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An Interview with Paul Goldschmidt - Courtesy of Chef’s Cut

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This week’s Bard’s Take is being pre-empted for a candid interview with the Snake Pit’s favorite first baseman, Paul Goldschmidt. Thanks to Chef’s Cut’s publicity drive, the Snake Pit was granted the chance to enjoy a rare opportunity to speak with one of the team’s brightest stars.

Chef’s Cut Real Jerky, the fastest-growing jerky brand, today announced a partnership with Arizona first baseman Paul Goldschmidt. Goldschmidt will be instrumental in helping to increase awareness for the brand in Arizona and across the country. Chef’s Cut Real Jerky has become a favorite of professional athletes because of its high protein content, high quality ingredients and chef crafted flavors. Goldschmidt joins David Ortiz, Von Miller, Kyle Reifers and others as partners in investors in Chef’s Cut Real Jerky.

Goldschmidt, who is off to a tremendous start to the season, has been incorporating Chef’s Cut into his diet since spring training.

“I am very conscious of what I put in my body, and I am committed to eating healthy, high quality foods,” said Goldschmidt. “That’s why Chef’s Cut has become an important part of my diet. It’s packed with protein, uses the highest quality ingredients and is super easy to throw in my bag and snack on between innings.”

As part of the partnership, which will make Goldschmidt an equity investor in the brand, he also will be showcased in local in-store and external advertising campaigns, featured in digital and social media activations, appear at local events and help to generate awareness for the brand throughout the country.

As part of the promotional work being done for Chef’s Cut, I was privileged to get some time to speak one-on-one with Paul Goldschmidt yesterday about life, baseball, and of course, Chef’s Cut Real Jerky.

The Diamondbacks have seen plenty of big-time additions since the end of last season. Greinke and Clippard were brought in via FA and the trades for Miller and Segura also brought in name talent. That said, none of that compares to bringing your own talent into the world. How is your little Jake doing, and how does it feel being a father now?

Hah! With the way things started, I didn’t think this is what you were going to ask. It’s been awesome. We are really enjoying it. Things really worked out with becoming a dad in September of last year. It kind of gave me the whole offseason in order to get my feet wet getting to spend my time with family rather than some guys who are having kids during Spring Training that turn around and have to go right back to work. So I was spoiled with that. He’s doing awesome. Amy’s doing a great job of raising him and taking care of him, being an amazing mom. I get to play with him and be the fun dad that plays with him before I have to head off to the ballpark.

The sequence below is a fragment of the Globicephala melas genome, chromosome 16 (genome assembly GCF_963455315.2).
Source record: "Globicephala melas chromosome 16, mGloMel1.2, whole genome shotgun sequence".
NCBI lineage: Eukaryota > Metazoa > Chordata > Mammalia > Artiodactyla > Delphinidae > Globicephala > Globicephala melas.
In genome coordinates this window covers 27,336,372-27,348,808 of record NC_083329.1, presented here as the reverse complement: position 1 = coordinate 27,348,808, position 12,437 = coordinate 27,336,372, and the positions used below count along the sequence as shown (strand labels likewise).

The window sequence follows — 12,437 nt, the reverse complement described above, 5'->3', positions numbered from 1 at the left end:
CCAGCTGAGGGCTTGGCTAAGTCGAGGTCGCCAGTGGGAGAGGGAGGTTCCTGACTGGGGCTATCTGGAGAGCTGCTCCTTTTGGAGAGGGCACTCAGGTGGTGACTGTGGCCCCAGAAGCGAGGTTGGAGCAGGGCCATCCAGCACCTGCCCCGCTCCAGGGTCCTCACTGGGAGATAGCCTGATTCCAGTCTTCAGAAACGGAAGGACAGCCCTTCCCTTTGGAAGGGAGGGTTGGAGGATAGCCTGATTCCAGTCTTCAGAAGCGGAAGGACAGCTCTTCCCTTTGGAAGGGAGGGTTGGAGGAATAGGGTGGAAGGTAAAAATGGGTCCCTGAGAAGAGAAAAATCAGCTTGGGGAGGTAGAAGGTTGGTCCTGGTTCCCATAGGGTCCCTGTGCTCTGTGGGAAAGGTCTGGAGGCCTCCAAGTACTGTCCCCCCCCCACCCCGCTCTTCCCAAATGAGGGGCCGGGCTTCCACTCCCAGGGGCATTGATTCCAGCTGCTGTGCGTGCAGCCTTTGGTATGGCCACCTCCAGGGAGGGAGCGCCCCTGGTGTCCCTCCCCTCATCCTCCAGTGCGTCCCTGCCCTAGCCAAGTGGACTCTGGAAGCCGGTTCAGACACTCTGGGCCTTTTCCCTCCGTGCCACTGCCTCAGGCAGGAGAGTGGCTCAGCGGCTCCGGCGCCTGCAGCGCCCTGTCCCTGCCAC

The baseball season demands a lot of time and dedication, are you looking forward to November when you’ll be able to spend some more time with Jake?

It’s definitely a balancing act. You enjoy the season and the competitiveness, but then you look forward to the offseason for more family time and relaxation. It’s almost like two different lives because you are on such a busy schedule during the baseball season. But right now, mid-season, I just worry about baseball and make sure I prepare and not look too far ahead. Once the season is over though, I will definitely be excited to have more time I get to spend with family and friends.

Is it too early to sign him to the Diamondbacks? We need to restock that farm system and I hear Jake has some fine baseball pedigree in his blood.

Laughs. We’ll see. Who knows what he’ll want to do? Honestly I’d love it if he goes out for sports, but if he opts for something else then that’s his decision.

In 2013 you headed off to your first All-Star Game. This season marked the fourth year in a row you were selected to go to the summer classic. How does it feel now, going as an all-star veteran, than it did the first time?